How To Eat Vegetables In Japan

Without the meat surprises

 By Jemma King   Dec 1, 2016

There are moments during a trip to Japan as a vegetarian that you want to sit down and order something off the menu with certainty that there will be no surprise meat involved in the preparation or presentation of your food.

If this happens to you and you consume something you didn't plan to, don’t worry, we have all been there. On one occasion in Osaka I thought I was fine until I had my last mouthful of an egg onigiri from a 7/11 and felt a chunk of meat coarsely slip down my throat. I went home and Googled what it was and I had eaten a pork ramen egg onigiri. The rice of which had been cooked in ramen juices and a chuck of meat was in there. Delicious for some, strange for me.

On a side note, you will need to decide at some stage whether you will make an exception for the trip and consume dashi which is fish stock used in a lot of meal preparation / broths. You can use the phrase Dashi to katsuobushi wa taberaremasen to try and get around this to make sure the meal is truly plant based however, your food options will be quite limited.

Here are my 5 tips to try and take the stress headaches out of eating vegetarian / vegan in this wonderful country.

1. Download the 'Happy Cow' application

Most of us vegetarians and vegans are aware of this application. If you are not, it basically lists all the vegetarian and vegan cafes and restaurants that you can consume food from in your area. However, some places in Japan will have one or two restaurants on the list and you may start to feel like you’re stalking them. Primarily I use Happy Cow as a starting point. After finishing a meal at one of the recommended places I always try and make small talk with the owner and ask where else in the area I can get good vegetarian / vegan food. There are always places that have not been included in the application and they may do one or two good dishes as opposed to an entire restaurant devoted to plant based food.

2. Don't panic when Happy Cow doesn't help you

This has also happened a lot during my time further west in Japan. You do a search in the application and something shows up 45km's away. Your best bet is to find an Izakaya bar as there is always miso, tempura and tofu. Alternatively you can visit your local supermarket to find pre-made options like noodles, sushi or salads (generally staff are helpful) Lastly, head into any restaurant and use a translating application to navigate through a menu solo.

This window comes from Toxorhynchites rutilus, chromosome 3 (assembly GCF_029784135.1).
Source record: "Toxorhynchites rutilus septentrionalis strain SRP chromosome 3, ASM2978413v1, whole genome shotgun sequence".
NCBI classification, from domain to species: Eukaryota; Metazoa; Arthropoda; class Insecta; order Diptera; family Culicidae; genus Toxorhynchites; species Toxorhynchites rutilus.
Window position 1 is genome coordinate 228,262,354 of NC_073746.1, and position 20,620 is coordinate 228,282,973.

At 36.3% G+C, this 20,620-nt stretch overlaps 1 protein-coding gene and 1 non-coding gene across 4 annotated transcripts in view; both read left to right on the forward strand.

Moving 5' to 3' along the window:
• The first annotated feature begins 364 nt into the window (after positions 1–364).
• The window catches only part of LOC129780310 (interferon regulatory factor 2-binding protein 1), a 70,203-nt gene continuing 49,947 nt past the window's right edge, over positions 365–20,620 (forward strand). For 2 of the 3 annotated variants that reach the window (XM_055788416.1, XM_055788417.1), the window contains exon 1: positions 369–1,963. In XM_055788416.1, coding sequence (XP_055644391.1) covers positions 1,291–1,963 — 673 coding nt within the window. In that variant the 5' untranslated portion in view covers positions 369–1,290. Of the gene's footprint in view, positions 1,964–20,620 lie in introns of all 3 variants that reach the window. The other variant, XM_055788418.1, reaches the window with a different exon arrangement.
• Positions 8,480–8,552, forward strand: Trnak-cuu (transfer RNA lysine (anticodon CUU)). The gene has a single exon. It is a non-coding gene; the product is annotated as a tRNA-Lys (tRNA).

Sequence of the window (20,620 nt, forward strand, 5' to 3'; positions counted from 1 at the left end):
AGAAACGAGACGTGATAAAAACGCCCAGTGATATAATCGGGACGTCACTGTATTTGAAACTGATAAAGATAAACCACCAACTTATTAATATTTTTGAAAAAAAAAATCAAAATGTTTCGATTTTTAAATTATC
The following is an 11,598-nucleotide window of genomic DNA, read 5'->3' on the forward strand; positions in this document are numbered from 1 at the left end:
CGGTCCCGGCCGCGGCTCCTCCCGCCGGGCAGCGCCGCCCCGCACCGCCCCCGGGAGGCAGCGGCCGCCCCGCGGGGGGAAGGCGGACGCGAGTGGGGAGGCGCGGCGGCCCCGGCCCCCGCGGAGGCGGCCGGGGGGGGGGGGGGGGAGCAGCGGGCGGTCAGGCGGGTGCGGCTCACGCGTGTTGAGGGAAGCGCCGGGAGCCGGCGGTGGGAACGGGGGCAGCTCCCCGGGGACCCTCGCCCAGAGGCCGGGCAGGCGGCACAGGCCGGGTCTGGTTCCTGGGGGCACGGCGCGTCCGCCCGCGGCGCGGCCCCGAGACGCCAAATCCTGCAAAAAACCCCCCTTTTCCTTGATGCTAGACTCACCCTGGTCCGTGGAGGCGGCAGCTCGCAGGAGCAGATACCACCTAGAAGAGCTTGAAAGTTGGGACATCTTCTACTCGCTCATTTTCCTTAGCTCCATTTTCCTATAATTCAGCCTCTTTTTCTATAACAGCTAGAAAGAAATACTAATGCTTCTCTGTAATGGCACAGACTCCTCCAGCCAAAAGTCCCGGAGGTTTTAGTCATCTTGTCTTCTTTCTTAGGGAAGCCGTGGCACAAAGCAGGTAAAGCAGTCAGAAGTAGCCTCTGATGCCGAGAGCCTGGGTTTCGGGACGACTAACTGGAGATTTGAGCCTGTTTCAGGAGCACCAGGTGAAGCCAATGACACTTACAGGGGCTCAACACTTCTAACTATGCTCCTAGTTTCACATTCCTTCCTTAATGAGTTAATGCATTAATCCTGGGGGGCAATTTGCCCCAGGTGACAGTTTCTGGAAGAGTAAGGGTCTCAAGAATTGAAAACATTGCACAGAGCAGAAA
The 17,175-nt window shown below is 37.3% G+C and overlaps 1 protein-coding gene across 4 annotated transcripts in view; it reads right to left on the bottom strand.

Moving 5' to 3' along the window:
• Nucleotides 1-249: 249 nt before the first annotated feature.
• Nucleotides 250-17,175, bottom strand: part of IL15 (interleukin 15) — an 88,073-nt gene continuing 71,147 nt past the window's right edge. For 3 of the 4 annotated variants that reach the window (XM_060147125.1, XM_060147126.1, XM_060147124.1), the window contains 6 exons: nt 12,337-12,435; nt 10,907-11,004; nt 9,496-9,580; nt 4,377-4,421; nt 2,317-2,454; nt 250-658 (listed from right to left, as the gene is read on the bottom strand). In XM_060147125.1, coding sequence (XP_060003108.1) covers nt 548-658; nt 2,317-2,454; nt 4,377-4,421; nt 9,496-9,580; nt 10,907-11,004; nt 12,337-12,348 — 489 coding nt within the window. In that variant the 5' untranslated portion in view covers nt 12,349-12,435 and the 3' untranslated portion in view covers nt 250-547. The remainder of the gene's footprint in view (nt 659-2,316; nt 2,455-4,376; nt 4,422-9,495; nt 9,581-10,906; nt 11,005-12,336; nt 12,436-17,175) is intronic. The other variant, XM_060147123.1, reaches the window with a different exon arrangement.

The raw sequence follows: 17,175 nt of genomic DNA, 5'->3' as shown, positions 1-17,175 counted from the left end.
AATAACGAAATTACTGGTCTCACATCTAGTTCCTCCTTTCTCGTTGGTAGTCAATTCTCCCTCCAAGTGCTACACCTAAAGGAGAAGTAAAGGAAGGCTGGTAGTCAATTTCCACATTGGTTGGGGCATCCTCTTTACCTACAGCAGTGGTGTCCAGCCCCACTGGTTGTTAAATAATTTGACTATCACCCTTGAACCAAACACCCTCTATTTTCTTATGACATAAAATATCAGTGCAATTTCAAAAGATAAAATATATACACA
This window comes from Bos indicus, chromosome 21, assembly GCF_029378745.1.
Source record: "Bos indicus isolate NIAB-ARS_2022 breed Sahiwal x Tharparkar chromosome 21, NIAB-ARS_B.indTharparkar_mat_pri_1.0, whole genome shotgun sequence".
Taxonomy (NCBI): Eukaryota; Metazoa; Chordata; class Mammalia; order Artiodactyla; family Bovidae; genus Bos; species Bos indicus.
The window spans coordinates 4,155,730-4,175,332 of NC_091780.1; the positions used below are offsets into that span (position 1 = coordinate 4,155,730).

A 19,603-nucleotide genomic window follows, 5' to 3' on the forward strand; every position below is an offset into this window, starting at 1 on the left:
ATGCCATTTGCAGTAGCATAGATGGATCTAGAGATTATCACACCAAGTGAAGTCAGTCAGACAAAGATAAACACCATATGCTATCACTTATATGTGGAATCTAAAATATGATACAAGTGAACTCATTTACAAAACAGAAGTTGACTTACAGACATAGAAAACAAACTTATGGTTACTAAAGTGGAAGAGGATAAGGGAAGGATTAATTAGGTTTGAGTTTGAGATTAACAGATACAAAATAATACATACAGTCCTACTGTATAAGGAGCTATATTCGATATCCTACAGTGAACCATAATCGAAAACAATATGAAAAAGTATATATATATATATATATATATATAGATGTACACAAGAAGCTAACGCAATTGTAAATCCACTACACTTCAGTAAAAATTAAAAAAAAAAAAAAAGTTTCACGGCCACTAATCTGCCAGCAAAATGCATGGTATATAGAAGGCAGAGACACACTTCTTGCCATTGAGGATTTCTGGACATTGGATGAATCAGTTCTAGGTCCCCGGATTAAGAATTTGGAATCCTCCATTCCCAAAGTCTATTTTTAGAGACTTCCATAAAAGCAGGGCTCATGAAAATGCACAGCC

2. Download Google Translate application

Download the offline version of this application and you can use it when you have no wifi / data. There is a function that I found out about after the pork ramen debacle that lets you take pictures of the Japanese writing and it will translate it for you. This is about 80% effective, sometimes it says ‘in the brain garden’. If all else fails you can type into it “ Does this have meat/fish in it?” and show it to the wait staff or cashier with a smile that says please help me I am about to eat my own arm.

3. Learn some helpful Japanese phrases

My phrase book for Japan told me that all I had to say was Watashi wa bejitarian desu. Piece of cake, I’ve got this, I thought to myself. The only problem is that this phrase is often not understood by restaurant staff as vegetarian is not a widely used word.

Thank you $15 phrase book.

I wandered in and out of 10 places for my first meal in Japan and ended up getting an overpriced falafel burger. I felt bad about it as the kebab van near my house in Melbourne makes these 6 nights a week for half the price.

I have tried showing restaurant staff the following on my phone a few times and it seemed to do the trick 7 times out of 10.

関係者各位

私はベジテリアンですから肉と魚と魚製品が食べられません。料理から除いて頂きます様お願い致します

Translation: To whom it may concern: I am a strict vegetarian. Therefore I do not eat any meat, fish or fish products. Please make sure that my food does not include any of these items.

Another phrase to use is Niku to sakana wa taberaremasen (肉と魚は食べられません - I cannot eat meat or fish)

4. Tell your Ryokan host in advance

The experience of staying at a traditional Ryokan in Japan is a must for anyone wanting to dive head first into the culture and hospitality that Japanese people are renowned for. One of the draw cards of staying in these places besides the robe / slipper combo is the home cooked meals. They are often elaborately presented with many different textures and flavours to dig politely into. Due to the planning that goes into these meals it is best to contact your host ahead of time to explain that you do not eat meat / fish / animal products (if applicable). This ensures you can experience the food and takes the stress of out the stay for your host and you.

5. Planning

Twenty minutes of research about where you could try and eat before you head off to explore for the day will cut 2 hours of wandering around in a hungry glaze amongst crowds of people. In my case, this generally ends in a 7/11 snack binge before finally finding somewhere for a second lunch or just giving up and eating Matcha sweets. (They’re green and healthy right?)

Japan has loads of delicious plant based options in their menus however, you need to dig past the ramen soaked rice in 7/11 and skip over to the bottom of page 3 of the menu with guidance from your wait staff.

Happy plant based hunting!

Written by Jemma King
Japan Travel Member

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Join the discussion

Preethu 6 months ago
Looks delicious.